The production of new cells through cellular proliferation impacts the development, growth, and maintenance of all tissues in the body. This process must be tightly regulated, since uncontrolled cell division – as seen in various cancers – can lead to tumor formation and disrupt organ function. These broad implications for biological activities highlight the importance of understanding and accurately measuring cellular proliferation in a variety of contexts.
Cell proliferation is an increase in cell number by cell division and is necessary for normal tissue development and maintenance over the lifespan. While many types of cells undergo continuous proliferation, such as skin and bone marrow cells, many cells remain in a non-proliferative state in adult tissues unless they are activated to divide in order to replace cells lost in response to injury or infection. In contrast, dysregulated cell proliferation caused by mutations in key cell cycle genes is a hallmark of various cancers resulting in the abnormal, uncontrolled growth of tumors.
Cell division is tightly regulated by the multiple phases of the cell cycle, including G1 phase during which the cell expresses mRNA and proteins in preparation for subsequent steps leading to mitosis, S phase where DNA is newly synthesized, G2 phase where further cell growth occurs, and finally M phase, or mitosis, where the cell ultimately divides. Some cells exit the cell cycle and stop dividing altogether; this is known as quiescence or the resting state (G0). Control of eukaryotic cell division is governed by molecular circuits known as “checkpoints” that ensure proper timing of the passage through one cell cycle phase to the next. Coordinated sets of proteins monitor cell growth and DNA integrity to ensure the proper generation of new daughter cells through each round of cell division and safeguard against uncontrolled cell growth or propagation of damaged DNA which can contribute to genomic instability and tumorigenesis.
Many cell cycle and proliferation assays have been developed to measure the amount and rate of cell division in a variety of experimental contexts. Since proliferation occurs in most healthy cell populations in culture, it can be used as a marker for cell viability under normal growth conditions and in response to treatment with various stimuli and/or genetic perturbations. Common methods to measure proliferation rely on the determination of a cell’s DNA content and synthesis via the incorporation of propidium iodide – a fluorescent dye that binds to DNA by intercalating between bases in DNA backbone – or bromodeoxyurinde (BrdU) – a synthetic nucleoside analog of thymidine. Additionally, measuring the expression levels of genes required for cell cycle progression – via western blotting, immunohistochemistry, or qPCR– provides readouts of ongoing cell division and proliferation.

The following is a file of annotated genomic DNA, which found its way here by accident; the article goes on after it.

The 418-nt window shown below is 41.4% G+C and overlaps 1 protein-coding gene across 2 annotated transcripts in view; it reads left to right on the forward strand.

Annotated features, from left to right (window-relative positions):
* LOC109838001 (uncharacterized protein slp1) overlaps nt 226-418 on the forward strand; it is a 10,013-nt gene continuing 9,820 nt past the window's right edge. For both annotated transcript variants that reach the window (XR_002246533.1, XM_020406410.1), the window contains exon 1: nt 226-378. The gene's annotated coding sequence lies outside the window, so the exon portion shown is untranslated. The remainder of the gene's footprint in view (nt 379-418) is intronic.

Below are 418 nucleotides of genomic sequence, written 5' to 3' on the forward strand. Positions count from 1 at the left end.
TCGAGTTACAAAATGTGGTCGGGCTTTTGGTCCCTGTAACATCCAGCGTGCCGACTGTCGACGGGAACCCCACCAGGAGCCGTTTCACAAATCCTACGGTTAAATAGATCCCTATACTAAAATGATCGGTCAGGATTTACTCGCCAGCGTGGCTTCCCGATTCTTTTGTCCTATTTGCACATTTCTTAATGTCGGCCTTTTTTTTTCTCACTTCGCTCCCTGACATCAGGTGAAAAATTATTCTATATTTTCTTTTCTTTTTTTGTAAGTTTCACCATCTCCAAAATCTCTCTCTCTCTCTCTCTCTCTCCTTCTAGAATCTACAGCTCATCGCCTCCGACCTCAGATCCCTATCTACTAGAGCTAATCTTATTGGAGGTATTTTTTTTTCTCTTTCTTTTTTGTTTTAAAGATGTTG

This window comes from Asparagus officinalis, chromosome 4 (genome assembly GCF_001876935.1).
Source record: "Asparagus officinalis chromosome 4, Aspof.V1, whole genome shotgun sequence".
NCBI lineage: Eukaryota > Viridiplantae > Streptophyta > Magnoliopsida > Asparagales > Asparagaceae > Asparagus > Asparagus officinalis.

Examples of these genes include proliferating cell nuclear antigen (PCNA), Ki67, phospho-histone H3, and numerous cyclins (e.g. Cyclin D1). When selecting an assay, it is important to consider whether the marker used is specific to a particular phase of the cell cycle, or a broader indicator of ongoing proliferation, as this will influence the interpretation of the results. For example, labeling cells with thymidine analogs will effectively show the fraction of cells actively duplicating their DNA in S-phase, whereas quantifying Ki67 expression may provide a more complete view of the number of cycling cells in a population since it is expressed throughout all phases of the cell cycle.
How would measuring cell proliferation advance your research interests? For an in depth discussion on the concepts of cell proliferation, cell cycle regulation and applicable assays, please visit the resources on the CST webpage for more information.